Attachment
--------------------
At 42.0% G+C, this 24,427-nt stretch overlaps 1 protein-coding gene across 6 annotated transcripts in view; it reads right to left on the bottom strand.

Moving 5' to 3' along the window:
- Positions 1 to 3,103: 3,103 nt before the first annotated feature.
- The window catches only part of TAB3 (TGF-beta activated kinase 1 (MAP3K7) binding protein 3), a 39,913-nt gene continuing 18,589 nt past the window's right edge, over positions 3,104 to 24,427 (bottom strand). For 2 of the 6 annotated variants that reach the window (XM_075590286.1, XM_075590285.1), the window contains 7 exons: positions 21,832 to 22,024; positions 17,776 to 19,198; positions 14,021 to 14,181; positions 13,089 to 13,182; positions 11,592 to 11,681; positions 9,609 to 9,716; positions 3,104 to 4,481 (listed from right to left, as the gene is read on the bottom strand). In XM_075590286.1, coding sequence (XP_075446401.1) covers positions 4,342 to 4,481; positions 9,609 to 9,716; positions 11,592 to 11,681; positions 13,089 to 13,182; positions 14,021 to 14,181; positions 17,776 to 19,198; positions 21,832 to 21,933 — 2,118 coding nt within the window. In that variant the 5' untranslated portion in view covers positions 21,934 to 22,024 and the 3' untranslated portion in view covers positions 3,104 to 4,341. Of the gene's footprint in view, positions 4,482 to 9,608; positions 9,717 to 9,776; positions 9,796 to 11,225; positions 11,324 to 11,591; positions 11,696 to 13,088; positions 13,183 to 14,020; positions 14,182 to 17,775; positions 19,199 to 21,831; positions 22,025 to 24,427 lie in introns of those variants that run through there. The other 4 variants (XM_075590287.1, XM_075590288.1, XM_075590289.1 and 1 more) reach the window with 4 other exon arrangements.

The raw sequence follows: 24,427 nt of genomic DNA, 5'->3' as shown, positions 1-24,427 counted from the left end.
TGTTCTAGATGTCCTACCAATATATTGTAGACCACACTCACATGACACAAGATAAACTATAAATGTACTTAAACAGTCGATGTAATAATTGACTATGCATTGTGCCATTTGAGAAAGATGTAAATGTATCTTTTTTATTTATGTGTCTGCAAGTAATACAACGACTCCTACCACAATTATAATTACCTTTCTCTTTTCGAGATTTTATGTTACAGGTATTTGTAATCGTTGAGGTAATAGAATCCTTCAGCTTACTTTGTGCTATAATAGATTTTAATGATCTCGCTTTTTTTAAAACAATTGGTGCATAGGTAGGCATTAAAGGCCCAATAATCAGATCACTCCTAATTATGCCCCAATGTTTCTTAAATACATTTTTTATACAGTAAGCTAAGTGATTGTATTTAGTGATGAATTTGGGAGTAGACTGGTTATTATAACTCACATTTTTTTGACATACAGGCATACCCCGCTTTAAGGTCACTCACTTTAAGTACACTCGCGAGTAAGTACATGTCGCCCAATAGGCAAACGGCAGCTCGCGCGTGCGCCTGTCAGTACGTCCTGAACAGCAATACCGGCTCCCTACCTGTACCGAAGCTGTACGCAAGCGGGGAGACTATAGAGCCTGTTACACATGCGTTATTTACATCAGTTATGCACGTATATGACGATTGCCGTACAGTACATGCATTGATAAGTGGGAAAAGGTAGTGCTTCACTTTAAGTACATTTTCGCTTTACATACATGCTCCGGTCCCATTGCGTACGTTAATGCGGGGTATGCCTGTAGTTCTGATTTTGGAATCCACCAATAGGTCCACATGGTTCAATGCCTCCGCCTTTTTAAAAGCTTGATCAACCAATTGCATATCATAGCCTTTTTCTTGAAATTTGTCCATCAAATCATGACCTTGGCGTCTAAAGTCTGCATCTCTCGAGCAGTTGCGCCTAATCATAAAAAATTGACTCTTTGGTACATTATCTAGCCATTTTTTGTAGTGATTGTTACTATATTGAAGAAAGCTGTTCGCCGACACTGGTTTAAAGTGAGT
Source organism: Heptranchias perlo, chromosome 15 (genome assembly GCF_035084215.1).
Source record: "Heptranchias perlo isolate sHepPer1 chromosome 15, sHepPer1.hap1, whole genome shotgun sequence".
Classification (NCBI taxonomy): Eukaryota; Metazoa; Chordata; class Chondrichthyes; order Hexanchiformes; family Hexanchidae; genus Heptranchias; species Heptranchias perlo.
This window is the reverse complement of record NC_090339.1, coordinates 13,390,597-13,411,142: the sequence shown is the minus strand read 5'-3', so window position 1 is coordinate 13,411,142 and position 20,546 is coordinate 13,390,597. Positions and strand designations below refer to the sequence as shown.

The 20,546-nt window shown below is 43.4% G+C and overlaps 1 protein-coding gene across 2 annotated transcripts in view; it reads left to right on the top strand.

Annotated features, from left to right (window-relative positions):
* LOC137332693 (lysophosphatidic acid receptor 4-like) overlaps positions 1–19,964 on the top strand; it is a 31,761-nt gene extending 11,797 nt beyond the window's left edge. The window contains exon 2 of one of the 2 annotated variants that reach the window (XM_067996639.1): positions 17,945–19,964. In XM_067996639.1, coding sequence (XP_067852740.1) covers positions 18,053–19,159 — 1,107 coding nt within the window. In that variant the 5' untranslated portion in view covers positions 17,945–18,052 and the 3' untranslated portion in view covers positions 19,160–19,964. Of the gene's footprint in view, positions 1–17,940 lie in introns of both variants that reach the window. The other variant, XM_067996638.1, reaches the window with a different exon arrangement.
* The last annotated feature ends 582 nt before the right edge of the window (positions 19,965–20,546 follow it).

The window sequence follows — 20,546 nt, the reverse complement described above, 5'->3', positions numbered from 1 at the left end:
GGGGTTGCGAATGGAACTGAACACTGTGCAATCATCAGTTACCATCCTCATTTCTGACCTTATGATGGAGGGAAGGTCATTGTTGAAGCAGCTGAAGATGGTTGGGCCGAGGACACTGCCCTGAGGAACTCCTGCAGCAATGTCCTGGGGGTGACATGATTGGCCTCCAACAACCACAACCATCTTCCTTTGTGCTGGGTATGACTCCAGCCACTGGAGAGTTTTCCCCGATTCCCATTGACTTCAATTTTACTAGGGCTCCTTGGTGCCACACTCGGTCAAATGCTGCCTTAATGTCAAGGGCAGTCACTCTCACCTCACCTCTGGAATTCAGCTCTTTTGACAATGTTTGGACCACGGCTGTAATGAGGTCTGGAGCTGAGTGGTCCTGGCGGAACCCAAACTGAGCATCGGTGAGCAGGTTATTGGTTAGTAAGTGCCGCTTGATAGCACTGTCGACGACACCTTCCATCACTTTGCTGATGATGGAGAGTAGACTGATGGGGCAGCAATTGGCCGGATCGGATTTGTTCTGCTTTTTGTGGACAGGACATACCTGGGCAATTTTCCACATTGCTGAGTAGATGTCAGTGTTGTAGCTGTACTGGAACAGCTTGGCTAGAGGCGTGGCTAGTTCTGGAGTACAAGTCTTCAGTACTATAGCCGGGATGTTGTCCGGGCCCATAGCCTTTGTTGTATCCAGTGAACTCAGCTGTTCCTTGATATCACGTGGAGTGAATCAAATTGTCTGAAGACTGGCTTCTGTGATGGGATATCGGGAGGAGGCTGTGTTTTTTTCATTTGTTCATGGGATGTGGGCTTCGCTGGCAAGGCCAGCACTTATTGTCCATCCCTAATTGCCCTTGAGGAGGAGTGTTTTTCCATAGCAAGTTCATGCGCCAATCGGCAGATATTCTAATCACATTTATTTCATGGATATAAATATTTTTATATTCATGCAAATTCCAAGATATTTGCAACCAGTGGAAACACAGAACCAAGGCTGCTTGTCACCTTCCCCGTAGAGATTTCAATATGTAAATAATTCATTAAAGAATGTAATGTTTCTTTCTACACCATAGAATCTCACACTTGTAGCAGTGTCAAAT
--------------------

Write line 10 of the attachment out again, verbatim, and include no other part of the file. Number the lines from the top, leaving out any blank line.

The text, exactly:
This window is the reverse complement of record NC_090339.1, coordinates 13,390,597-13,411,142: the sequence shown is the minus strand read 5'-3', so window position 1 is coordinate 13,411,142 and position 20,546 is coordinate 13,390,597. Positions and strand designations below refer to the sequence as shown.